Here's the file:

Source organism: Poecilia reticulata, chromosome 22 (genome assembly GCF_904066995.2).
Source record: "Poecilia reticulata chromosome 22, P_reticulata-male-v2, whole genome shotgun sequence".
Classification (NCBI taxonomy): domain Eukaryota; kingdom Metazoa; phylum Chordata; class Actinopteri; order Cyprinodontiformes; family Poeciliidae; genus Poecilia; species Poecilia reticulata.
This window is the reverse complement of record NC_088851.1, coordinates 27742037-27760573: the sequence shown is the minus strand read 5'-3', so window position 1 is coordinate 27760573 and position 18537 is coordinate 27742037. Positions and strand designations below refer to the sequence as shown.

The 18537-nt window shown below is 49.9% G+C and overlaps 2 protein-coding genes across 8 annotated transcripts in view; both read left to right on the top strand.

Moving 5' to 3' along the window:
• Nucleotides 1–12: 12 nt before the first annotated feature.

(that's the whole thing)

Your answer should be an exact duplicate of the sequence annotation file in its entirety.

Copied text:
Source organism: Poecilia reticulata, chromosome 22 (genome assembly GCF_904066995.2).
Source record: "Poecilia reticulata chromosome 22, P_reticulata-male-v2, whole genome shotgun sequence".
Classification (NCBI taxonomy): domain Eukaryota; kingdom Metazoa; phylum Chordata; class Actinopteri; order Cyprinodontiformes; family Poeciliidae; genus Poecilia; species Poecilia reticulata.
This window is the reverse complement of record NC_088851.1, coordinates 27742037-27760573: the sequence shown is the minus strand read 5'-3', so window position 1 is coordinate 27760573 and position 18537 is coordinate 27742037. Positions and strand designations below refer to the sequence as shown.

The 18537-nt window shown below is 49.9% G+C and overlaps 2 protein-coding genes across 8 annotated transcripts in view; both read left to right on the top strand.

Moving 5' to 3' along the window:
• Nucleotides 1–12: 12 nt before the first annotated feature.